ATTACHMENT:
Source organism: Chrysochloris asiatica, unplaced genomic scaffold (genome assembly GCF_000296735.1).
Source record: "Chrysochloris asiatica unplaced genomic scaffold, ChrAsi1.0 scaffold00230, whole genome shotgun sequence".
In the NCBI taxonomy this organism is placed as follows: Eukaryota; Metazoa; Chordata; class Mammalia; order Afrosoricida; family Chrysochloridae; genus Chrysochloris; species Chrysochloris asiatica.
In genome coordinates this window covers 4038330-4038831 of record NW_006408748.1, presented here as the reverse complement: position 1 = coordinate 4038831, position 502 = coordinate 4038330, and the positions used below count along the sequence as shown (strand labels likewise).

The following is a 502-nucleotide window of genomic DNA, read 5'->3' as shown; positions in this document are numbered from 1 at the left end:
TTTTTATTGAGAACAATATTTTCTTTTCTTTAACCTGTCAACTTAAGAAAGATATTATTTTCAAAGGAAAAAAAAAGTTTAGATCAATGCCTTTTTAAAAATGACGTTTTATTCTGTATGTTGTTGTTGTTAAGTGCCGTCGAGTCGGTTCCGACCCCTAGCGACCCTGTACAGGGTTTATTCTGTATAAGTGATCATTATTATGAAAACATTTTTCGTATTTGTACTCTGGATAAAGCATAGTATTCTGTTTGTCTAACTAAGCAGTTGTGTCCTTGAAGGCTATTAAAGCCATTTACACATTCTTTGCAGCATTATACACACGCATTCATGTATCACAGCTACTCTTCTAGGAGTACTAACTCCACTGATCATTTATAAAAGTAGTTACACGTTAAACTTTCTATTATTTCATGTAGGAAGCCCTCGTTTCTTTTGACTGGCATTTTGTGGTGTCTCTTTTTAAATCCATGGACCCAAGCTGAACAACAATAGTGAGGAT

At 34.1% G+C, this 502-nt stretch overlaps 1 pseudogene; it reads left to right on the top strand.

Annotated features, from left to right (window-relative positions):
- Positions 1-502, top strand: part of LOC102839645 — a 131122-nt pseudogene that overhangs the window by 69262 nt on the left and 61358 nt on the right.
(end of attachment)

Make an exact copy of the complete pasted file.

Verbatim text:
Source organism: Chrysochloris asiatica, unplaced genomic scaffold (genome assembly GCF_000296735.1).
Source record: "Chrysochloris asiatica unplaced genomic scaffold, ChrAsi1.0 scaffold00230, whole genome shotgun sequence".
In the NCBI taxonomy this organism is placed as follows: Eukaryota; Metazoa; Chordata; class Mammalia; order Afrosoricida; family Chrysochloridae; genus Chrysochloris; species Chrysochloris asiatica.
In genome coordinates this window covers 4038330-4038831 of record NW_006408748.1, presented here as the reverse complement: position 1 = coordinate 4038831, position 502 = coordinate 4038330, and the positions used below count along the sequence as shown (strand labels likewise).

The following is a 502-nucleotide window of genomic DNA, read 5'->3' as shown; positions in this document are numbered from 1 at the left end:
TTTTTATTGAGAACAATATTTTCTTTTCTTTAACCTGTCAACTTAAGAAAGATATTATTTTCAAAGGAAAAAAAAAGTTTAGATCAATGCCTTTTTAAAAATGACGTTTTATTCTGTATGTTGTTGTTGTTAAGTGCCGTCGAGTCGGTTCCGACCCCTAGCGACCCTGTACAGGGTTTATTCTGTATAAGTGATCATTATTATGAAAACATTTTTCGTATTTGTACTCTGGATAAAGCATAGTATTCTGTTTGTCTAACTAAGCAGTTGTGTCCTTGAAGGCTATTAAAGCCATTTACACATTCTTTGCAGCATTATACACACGCATTCATGTATCACAGCTACTCTTCTAGGAGTACTAACTCCACTGATCATTTATAAAAGTAGTTACACGTTAAACTTTCTATTATTTCATGTAGGAAGCCCTCGTTTCTTTTGACTGGCATTTTGTGGTGTCTCTTTTTAAATCCATGGACCCAAGCTGAACAACAATAGTGAGGAT

At 34.1% G+C, this 502-nt stretch overlaps 1 pseudogene; it reads left to right on the top strand.

Annotated features, from left to right (window-relative positions):
- Positions 1-502, top strand: part of LOC102839645 — a 131122-nt pseudogene that overhangs the window by 69262 nt on the left and 61358 nt on the right.